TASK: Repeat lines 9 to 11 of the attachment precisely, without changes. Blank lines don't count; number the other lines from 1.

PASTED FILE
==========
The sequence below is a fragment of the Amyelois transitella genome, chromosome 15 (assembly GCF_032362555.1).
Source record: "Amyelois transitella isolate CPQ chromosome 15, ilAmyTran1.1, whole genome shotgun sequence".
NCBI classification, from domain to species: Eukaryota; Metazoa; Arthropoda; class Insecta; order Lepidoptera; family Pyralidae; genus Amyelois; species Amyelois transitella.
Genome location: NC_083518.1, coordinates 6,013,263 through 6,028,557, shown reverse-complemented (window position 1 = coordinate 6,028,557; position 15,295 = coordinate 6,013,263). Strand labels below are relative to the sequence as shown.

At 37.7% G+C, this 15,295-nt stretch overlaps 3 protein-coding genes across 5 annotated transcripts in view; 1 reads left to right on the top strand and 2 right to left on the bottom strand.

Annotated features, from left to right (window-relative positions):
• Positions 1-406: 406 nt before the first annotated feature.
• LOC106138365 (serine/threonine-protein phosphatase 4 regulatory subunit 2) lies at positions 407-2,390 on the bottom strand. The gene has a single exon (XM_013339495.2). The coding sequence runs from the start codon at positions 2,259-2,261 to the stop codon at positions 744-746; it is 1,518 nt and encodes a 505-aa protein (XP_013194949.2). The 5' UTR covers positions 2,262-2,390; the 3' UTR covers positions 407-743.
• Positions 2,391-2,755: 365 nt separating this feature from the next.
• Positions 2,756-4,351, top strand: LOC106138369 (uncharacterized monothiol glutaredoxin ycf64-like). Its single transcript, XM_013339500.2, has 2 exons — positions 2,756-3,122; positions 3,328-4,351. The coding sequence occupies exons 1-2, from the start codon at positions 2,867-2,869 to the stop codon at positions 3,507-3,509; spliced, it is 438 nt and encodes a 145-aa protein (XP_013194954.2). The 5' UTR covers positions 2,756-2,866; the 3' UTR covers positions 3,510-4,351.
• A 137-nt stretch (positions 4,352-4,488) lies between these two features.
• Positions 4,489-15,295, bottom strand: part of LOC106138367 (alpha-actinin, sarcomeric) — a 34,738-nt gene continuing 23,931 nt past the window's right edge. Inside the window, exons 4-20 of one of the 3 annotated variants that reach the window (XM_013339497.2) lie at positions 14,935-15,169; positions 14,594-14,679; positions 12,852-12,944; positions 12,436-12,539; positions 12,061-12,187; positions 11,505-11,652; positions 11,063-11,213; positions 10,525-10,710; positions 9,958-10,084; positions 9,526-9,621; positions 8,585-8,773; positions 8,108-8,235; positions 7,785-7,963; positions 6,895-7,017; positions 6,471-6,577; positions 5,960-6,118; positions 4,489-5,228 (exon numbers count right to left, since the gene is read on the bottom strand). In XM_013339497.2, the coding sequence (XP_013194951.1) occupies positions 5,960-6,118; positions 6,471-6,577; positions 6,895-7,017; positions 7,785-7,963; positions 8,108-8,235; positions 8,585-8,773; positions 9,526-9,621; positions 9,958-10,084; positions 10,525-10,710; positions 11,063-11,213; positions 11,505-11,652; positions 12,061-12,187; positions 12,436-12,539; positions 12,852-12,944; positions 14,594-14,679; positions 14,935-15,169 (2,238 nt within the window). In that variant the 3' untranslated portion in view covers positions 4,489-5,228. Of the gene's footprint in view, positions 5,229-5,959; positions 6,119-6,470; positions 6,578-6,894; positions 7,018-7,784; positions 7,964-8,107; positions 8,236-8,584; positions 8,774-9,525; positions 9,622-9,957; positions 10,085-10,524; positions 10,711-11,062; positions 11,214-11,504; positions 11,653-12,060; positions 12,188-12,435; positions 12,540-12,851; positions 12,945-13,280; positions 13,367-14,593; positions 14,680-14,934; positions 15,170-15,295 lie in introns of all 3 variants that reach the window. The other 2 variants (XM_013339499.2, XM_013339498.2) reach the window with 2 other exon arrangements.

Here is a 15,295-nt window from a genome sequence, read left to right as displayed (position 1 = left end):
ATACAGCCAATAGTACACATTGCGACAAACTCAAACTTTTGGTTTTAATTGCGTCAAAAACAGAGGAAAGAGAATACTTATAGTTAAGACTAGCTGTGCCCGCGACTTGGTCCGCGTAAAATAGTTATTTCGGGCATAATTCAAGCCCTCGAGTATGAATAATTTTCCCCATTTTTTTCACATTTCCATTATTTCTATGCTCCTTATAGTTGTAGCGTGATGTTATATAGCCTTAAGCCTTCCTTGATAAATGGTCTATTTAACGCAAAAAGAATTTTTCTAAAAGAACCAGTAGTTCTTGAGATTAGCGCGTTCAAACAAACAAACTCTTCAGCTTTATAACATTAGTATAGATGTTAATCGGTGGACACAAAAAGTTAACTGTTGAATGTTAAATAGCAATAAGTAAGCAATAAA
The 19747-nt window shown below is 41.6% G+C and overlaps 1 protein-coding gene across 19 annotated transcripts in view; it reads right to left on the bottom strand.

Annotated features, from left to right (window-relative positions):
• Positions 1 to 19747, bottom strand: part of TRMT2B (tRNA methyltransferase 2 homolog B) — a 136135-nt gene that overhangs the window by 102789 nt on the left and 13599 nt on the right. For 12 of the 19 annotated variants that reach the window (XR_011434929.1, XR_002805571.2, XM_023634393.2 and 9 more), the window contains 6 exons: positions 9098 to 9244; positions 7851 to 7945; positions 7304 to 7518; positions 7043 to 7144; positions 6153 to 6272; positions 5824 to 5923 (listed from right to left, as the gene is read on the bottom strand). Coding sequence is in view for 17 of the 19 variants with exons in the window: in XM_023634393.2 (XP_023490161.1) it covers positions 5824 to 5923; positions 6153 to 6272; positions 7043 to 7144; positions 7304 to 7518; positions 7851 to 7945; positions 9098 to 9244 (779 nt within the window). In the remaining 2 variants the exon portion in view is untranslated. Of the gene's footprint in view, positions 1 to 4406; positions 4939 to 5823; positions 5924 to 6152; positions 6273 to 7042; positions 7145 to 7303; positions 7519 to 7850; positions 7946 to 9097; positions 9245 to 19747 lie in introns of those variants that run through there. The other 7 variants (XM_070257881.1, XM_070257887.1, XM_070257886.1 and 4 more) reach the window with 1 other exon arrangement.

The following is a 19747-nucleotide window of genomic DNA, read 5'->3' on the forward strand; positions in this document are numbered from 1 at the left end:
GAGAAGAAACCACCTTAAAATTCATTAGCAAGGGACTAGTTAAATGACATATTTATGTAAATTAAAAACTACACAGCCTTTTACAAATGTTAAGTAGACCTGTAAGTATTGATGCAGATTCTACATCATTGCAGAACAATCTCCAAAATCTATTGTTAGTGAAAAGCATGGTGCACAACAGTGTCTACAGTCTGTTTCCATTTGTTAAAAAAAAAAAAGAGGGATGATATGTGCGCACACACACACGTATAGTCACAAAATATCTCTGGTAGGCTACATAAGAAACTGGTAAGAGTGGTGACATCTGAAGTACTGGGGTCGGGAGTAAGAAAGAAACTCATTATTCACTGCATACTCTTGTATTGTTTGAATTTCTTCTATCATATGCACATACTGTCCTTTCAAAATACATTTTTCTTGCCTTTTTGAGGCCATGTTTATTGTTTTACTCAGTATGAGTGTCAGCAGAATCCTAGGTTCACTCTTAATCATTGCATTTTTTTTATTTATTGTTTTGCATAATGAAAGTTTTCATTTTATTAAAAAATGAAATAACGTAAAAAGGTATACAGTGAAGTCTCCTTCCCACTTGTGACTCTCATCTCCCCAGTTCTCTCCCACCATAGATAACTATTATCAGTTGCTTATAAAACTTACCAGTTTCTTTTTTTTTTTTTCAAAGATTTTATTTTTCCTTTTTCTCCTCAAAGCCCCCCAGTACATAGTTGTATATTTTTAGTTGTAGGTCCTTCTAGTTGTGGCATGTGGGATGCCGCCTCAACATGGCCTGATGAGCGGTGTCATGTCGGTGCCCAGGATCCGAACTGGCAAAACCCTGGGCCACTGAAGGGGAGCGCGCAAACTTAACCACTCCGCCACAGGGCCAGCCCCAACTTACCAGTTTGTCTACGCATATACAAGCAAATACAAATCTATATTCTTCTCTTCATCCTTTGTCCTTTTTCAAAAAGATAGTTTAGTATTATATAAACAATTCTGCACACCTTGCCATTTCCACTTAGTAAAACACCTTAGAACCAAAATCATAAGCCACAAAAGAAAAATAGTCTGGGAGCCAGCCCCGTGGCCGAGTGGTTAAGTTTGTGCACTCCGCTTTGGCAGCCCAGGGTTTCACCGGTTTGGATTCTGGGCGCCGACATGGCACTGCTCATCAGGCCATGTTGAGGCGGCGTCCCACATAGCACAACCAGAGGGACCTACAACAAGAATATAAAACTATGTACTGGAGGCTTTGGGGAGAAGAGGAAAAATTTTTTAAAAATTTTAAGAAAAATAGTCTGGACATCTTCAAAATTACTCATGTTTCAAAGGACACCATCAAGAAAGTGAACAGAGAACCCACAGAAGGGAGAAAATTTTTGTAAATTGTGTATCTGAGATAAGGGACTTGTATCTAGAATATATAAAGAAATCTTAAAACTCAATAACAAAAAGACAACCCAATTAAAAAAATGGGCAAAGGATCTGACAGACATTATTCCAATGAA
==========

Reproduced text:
• Positions 2,391-2,755: 365 nt separating this feature from the next.
• Positions 2,756-4,351, top strand: LOC106138369 (uncharacterized monothiol glutaredoxin ycf64-like). Its single transcript, XM_013339500.2, has 2 exons — positions 2,756-3,122; positions 3,328-4,351. The coding sequence occupies exons 1-2, from the start codon at positions 2,867-2,869 to the stop codon at positions 3,507-3,509; spliced, it is 438 nt and encodes a 145-aa protein (XP_013194954.2). The 5' UTR covers positions 2,756-2,866; the 3' UTR covers positions 3,510-4,351.
• A 137-nt stretch (positions 4,352-4,488) lies between these two features.